President Donald Trump’s supporters may side with him on a number of issues, but LGBTQ+ rights are not likely to be one of them. A new poll shows that likely voters in key swing states overwhelmingly support LGBTQ+ equality — including those supporting Trump.
The poll, released by Hart Research Associates and LGBTQ+ organization the Human Rights Campaign, breaks down data from 400 likely voters in Arizona, Florida, Michigan, Pennsylvania, Wisconsin, Georgia, Iowa, North Carolina, Ohio and Texas respectively. Across the board, voters expressed support for marriage equality, adoption rights and transgender military service. Texas was the only state where voters indicated a negative attitude toward any LGBTQ+ equality question — 49 percent didn’t support laws that let businesses turn away LGBTQ+ customers because of their religious beliefs.
Among Trump voters, at least 60 percent in each state said they felt transgender people should be able to live freely and openly, and 87 percent or more supported transgender access to medical care.
“I think if you look at this in its entirety, the thing that is missing for many conservatives out there is that they think LGBTQ issues are a really big wedge,” said JoDee Winterhof, senior vice president of policy and political affairs for the Human Rights Campaign. “And those days are gone.”
The poll, conducted in mid-September, also asked voters about their views on a Supreme Court pick. By margins of at least three to one, voters in every state favored a justice “who has a record of protecting and advancing legal rights for LGBTQ people.”
The new poll not only raises questions about Trump’s efforts to target his base, but raises fresh questions about support for Supreme Court nominee Amy Coney Barrett, who has been criticized as anti-LGBTQ+ by 27 equality organizations. The groups have blasted her affiliation with Alliance Defending Freedom, a vehemently anti-LGBTQ+ organization that the Southern Poverty Law Center has designated as a hate group.
In a 2016 lecture at Jacksonville University, Barrett said judges don’t rule on personal beliefs or popular opinion. In that same speech, however, she indicated that it would “strain” the text of Title IX to allow transgender people to use public restrooms that match their genders.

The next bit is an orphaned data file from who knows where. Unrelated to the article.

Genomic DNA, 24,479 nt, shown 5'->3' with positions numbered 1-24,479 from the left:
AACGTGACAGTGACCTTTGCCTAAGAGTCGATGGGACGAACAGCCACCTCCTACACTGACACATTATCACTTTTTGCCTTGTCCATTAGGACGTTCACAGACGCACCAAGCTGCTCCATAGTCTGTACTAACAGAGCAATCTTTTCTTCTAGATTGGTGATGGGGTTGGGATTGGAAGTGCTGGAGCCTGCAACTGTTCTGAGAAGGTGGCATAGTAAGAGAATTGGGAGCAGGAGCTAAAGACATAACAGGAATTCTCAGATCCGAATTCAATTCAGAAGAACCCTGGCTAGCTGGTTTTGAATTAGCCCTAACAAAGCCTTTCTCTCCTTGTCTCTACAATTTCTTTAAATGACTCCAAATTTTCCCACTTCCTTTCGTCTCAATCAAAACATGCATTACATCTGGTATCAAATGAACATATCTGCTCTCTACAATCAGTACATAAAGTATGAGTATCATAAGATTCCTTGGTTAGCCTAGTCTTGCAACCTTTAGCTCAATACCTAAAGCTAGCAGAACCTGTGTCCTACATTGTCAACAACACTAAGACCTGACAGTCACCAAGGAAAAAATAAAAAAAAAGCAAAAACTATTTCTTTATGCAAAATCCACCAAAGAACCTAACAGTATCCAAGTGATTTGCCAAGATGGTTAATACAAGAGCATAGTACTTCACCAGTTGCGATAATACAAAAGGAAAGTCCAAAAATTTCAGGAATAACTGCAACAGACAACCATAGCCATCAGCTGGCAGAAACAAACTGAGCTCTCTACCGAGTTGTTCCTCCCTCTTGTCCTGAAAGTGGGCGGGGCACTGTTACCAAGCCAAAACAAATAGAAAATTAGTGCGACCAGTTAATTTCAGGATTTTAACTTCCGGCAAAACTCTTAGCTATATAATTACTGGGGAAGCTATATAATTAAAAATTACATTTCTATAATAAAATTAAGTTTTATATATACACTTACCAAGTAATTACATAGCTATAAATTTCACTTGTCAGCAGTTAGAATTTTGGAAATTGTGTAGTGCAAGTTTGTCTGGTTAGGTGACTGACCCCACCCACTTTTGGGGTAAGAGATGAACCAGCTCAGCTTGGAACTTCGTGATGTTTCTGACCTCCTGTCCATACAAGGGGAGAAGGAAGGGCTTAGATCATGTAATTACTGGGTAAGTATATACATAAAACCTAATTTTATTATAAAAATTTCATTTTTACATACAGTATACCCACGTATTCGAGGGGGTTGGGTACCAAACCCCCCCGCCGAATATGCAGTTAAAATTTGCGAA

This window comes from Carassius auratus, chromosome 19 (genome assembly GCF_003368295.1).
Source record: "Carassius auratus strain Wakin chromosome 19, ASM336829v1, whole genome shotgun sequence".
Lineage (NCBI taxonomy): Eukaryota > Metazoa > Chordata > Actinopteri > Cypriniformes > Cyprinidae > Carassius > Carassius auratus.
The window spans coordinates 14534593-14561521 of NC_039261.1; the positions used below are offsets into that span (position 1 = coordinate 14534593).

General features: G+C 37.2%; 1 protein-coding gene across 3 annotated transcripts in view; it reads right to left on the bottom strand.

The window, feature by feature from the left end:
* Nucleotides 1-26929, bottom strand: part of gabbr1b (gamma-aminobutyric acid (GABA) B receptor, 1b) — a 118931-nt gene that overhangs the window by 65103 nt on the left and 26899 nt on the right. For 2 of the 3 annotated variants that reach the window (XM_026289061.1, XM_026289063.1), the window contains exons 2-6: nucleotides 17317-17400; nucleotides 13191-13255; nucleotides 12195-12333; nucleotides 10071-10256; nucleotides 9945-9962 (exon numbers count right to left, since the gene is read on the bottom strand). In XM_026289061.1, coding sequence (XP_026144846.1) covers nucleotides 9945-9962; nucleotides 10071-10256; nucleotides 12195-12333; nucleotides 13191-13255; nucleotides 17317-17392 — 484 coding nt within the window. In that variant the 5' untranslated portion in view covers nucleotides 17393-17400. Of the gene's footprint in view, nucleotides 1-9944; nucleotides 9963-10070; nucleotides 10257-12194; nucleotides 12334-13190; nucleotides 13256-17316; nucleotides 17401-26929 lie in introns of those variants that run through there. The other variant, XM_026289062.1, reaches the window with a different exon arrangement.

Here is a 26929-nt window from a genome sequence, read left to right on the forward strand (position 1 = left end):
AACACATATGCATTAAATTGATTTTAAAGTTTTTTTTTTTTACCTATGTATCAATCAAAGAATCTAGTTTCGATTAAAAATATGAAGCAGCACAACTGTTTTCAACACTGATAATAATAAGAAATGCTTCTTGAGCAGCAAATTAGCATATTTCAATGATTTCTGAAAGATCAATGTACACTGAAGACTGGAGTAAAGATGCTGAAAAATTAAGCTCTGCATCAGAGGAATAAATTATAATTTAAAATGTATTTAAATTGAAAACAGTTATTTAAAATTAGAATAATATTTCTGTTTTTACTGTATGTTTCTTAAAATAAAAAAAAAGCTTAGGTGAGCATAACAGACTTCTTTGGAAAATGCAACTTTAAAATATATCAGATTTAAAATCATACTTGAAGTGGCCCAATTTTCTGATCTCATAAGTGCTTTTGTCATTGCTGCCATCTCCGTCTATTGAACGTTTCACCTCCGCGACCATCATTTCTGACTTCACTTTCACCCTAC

“People will feel passionately on either side about whether physiological males who identify as females should be permitted in bathrooms, especially where there are young girls present,” Barrett said.
The poll also revealed attitudes about transgender athletes, an issue that many conservative state lawmakers have pressed this year. More than 200 anti-LGBTQ+ bills hit state legislatures earlier this year, many of them aimed at preventing transgender girls from joining girls sports teams. Of all the issues voters ranked, however, trans participation in athletics came in last, with between 1 to 3 percent of people saying it was their first issue in most states (Texas had the highest interest at 6 percent). The economy topped worries, with 47 percent of voters saying it was their first issue.
Winterhof acknowledged that the poll may feel like a contradiction to many LGBTQ+ people. This year has been the deadliest on record for transgender people, and the 2020 election season has seen a number of homophobic and transphobic political attacks.
“I do think it is not people’s intent to discriminate,” Winterhof said, adding that there are exceptions.
Winterhof thinks the Trump administration has inflamed anti-LGBTQ+ sentiments and normalized violence. But she also says the poll demonstrates something that advocates have long known — homophobia doesn’t actually win elections.
“We see the polls that basically tell us youth and young adults… that one in five identify as LGBTQ,” she said. “And how many people are touched by those kids coming out at these younger ages? It feels like a secret, but it’s not such a secret that we’re in everybody’s families. The evangelical family is having LGBTQ kids.”
That means that advocates are no longer focused on winning acceptance, she said. They’re working to educate voters on LGBTQ+ issues and the candidates that support them.
“Our issue is much more about turnout, not persuasion,” she said.